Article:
Roof structures play a significant role in the design, cost, structural integrity and functionality of your home. Over the recent past, roof trusses have become a popular option for many homeowners, replacing the traditional roof rafters. When it comes to selecting a roof truss for your home, the material is one of the essential things you need to consider. Generally, roof trusses come in two primary material options: steel and timber. Each roof truss material has its pros and cons, but if you are a first-time buyer, choosing the right one can be challenging. Below is a guide on what you should consider when choosing between the two.


Depending on the size of your roof, roof trusses can be a costly investment. The price is usually the first thing that sets apart the two main roof truss solutions. Generally, wooden or timber trusses tend to be less expensive than their steel counterparts. Therefore, if you are on a budget or you're trying to keep your project costs reasonably low, consider timber trusses.

Strength and Durability

Investing in a long-lasting roof truss should be a top priority. While both timber and steel trusses can last, the latter is usually more durable. First, steel is naturally stronger than timber; therefore, it can withstand outdoor elements and the weight of roofing materials to a higher degree. What's more, unlike wood, steel doesn't warp or rot when exposed to high moisture levels. You also don't have to worry about pest infestation with a steel truss.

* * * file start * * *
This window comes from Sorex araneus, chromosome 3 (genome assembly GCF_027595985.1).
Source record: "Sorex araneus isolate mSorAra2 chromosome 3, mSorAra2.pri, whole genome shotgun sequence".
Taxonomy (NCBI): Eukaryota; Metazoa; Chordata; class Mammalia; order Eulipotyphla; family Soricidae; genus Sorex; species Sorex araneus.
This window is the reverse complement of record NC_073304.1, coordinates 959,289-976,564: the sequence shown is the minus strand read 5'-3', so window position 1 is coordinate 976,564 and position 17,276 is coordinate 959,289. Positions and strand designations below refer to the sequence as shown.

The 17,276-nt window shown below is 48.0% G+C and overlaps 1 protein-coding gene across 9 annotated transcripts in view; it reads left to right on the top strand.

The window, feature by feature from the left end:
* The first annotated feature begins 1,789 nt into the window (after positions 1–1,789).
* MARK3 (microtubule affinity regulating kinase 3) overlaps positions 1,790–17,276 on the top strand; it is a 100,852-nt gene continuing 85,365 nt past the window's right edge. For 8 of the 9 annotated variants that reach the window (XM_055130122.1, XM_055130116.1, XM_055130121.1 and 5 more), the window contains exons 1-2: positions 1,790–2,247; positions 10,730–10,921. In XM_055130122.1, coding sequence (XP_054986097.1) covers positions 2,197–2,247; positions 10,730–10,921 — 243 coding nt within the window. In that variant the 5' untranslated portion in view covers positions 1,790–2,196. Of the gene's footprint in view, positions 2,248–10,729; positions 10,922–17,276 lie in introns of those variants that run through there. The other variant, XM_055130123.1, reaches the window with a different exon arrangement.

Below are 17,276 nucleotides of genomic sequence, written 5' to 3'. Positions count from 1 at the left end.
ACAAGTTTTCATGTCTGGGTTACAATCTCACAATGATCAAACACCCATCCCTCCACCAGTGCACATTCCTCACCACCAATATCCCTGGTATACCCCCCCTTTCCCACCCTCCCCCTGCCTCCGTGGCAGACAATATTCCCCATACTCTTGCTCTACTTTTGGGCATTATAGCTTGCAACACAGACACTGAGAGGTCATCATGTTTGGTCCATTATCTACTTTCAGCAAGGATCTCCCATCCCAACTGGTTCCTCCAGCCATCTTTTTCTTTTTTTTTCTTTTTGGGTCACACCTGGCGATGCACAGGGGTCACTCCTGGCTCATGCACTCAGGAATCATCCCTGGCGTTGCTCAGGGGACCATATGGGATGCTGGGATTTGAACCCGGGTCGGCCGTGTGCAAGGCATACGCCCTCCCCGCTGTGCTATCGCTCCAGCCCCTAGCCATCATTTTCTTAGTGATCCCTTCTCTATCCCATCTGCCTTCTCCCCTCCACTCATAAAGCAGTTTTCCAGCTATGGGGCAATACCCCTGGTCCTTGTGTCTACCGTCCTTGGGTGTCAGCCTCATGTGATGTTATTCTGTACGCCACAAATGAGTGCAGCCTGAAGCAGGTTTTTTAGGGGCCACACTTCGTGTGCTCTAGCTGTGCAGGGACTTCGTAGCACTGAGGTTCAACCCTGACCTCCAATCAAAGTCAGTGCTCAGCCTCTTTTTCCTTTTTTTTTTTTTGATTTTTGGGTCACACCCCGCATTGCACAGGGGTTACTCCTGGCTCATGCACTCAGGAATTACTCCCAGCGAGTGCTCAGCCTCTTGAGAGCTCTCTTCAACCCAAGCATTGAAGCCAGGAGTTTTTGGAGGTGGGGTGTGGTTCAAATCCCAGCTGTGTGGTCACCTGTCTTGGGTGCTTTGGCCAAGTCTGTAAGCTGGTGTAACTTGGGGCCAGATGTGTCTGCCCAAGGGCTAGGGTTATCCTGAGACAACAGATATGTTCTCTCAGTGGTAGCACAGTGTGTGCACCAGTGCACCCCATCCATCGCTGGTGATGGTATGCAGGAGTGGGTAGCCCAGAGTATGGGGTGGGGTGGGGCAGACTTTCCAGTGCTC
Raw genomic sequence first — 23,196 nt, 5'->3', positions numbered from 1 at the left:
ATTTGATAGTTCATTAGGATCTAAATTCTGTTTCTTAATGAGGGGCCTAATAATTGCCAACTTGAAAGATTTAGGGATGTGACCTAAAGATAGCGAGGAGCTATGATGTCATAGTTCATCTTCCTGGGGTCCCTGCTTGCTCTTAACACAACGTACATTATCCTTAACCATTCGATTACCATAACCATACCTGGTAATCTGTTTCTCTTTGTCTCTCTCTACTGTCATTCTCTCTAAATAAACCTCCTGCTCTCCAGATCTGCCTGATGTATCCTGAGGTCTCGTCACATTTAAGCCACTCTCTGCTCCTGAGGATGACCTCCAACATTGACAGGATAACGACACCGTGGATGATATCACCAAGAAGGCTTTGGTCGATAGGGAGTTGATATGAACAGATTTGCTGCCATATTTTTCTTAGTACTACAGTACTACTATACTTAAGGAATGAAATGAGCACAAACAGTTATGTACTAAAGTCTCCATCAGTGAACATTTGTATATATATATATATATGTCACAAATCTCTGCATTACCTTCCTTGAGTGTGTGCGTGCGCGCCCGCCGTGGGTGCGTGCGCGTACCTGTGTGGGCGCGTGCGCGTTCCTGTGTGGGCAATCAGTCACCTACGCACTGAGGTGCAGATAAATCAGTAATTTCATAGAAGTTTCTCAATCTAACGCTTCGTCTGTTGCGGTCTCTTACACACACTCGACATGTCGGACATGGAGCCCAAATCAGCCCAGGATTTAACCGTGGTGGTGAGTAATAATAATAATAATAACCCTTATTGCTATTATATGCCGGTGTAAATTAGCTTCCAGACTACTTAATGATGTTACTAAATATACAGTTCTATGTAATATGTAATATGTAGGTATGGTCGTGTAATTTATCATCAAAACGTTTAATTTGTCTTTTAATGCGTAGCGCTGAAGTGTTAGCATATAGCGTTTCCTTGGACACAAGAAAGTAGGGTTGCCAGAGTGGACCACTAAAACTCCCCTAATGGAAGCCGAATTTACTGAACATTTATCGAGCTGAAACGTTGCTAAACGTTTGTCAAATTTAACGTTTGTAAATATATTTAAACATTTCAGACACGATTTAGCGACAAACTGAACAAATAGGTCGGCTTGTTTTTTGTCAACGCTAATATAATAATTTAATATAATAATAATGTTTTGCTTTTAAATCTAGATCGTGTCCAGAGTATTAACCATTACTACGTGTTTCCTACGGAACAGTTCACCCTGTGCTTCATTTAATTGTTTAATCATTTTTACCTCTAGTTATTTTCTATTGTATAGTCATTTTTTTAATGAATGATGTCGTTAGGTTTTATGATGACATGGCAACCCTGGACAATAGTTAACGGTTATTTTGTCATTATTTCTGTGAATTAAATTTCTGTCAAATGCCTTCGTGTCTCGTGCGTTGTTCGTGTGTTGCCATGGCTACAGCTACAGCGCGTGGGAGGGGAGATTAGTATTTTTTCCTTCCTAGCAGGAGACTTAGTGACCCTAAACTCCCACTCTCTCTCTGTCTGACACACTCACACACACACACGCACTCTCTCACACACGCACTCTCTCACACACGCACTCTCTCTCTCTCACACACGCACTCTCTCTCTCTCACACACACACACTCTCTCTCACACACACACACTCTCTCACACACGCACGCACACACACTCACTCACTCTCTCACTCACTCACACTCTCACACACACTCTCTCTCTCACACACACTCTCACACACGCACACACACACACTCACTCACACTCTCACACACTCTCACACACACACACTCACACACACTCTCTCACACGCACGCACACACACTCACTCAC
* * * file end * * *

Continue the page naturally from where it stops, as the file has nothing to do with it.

Lightweight Properties

When it comes to the weight of the material, steel is more lightweight than timber. Lightweight properties will often come in handy during transportation and installation; that is, lighter materials are usually easier to transport and install. Additionally, with the lightweight properties of steel, you don't have to worry about your roof putting too much pressure on the underlying structure of your home.

Energy Efficiency

An energy-efficient house can save you hundreds of dollars in your yearly energy bills. Generally, wood has excellent thermal properties. The material is naturally a better insulator, and the large cavities they create makes it easy to insulate the structure.

Design Versatility

Both timber and steel offer a myriad of options when it comes to versatility in design. First, the variety of tree species available means you can choose from many options to suit your aesthetic needs. With steel, on the other hand, the pre-fabrication process in controlled factory environments can also result in a range of roofing designs.